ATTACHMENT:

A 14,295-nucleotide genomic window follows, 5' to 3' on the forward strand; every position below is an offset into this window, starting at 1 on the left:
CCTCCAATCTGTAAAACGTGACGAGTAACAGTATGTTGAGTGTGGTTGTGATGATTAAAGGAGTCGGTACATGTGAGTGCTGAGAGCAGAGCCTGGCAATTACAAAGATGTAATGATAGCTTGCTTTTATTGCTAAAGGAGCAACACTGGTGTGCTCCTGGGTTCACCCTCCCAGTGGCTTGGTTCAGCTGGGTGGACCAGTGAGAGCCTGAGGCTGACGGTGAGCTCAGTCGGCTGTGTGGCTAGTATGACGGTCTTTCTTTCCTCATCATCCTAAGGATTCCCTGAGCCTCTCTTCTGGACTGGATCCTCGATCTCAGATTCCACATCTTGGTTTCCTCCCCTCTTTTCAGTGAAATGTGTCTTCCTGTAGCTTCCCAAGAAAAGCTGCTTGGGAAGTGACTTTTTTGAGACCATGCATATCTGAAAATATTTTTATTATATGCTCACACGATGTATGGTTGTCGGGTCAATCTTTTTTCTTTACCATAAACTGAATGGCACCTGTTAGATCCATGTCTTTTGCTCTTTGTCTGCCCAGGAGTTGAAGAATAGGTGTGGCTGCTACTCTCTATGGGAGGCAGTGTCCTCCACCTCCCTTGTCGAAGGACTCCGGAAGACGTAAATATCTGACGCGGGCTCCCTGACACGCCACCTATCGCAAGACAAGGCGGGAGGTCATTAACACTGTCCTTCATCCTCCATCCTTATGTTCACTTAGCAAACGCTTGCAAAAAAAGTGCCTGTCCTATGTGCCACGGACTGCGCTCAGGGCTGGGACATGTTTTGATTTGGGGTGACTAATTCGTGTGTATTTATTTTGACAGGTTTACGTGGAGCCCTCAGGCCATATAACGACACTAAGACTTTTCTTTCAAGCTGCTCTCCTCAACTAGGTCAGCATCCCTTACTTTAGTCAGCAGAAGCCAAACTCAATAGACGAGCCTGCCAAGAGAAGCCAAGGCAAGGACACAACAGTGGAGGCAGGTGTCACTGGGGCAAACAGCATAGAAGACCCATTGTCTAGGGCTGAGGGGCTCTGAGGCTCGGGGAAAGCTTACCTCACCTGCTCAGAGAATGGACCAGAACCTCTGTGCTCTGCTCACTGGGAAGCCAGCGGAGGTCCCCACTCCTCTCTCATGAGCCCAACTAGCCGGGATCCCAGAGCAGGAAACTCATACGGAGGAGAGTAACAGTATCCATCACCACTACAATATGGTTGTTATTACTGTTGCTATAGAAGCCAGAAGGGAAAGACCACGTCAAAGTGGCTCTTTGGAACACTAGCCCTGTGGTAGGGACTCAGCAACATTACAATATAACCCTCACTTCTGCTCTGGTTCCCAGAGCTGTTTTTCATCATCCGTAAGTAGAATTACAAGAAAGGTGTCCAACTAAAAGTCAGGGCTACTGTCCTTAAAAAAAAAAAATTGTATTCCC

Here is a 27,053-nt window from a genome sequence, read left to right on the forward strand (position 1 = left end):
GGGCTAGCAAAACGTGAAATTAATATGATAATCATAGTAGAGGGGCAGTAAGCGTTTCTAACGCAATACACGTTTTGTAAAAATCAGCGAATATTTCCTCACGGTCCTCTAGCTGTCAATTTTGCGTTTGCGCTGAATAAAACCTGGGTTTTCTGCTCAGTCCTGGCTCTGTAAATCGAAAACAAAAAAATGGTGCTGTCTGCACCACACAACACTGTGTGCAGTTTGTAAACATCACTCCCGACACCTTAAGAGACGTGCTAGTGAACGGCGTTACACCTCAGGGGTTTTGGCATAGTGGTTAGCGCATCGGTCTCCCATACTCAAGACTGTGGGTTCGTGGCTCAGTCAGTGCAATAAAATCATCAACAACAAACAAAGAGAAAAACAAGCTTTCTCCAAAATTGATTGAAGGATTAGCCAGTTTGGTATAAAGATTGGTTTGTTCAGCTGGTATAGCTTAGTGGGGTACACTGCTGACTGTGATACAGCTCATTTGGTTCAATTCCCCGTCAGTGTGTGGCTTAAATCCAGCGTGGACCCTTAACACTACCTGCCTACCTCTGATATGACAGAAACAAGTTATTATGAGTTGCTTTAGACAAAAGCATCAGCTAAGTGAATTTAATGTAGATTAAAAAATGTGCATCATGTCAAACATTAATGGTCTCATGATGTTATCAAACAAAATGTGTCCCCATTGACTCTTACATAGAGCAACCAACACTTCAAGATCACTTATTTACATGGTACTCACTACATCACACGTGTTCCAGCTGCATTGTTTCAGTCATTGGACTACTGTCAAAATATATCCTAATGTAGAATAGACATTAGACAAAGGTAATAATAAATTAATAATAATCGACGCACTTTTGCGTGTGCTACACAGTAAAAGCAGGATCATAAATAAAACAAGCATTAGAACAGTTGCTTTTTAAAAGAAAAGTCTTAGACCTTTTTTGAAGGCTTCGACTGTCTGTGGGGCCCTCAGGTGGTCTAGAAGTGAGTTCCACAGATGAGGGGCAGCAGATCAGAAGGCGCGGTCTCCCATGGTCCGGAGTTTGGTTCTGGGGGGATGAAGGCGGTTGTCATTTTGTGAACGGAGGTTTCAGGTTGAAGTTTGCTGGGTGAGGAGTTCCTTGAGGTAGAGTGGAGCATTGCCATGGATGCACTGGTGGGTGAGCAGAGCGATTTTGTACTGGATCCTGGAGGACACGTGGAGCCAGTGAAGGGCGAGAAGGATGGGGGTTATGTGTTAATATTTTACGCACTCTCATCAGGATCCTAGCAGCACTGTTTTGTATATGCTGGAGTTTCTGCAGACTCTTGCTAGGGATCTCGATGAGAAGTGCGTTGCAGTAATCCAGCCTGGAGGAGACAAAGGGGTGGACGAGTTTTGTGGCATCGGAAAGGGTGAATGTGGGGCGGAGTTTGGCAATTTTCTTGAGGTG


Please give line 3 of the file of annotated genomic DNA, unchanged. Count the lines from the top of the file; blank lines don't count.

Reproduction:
Here is a 27,053-nt window from a genome sequence, read left to right on the forward strand (position 1 = left end):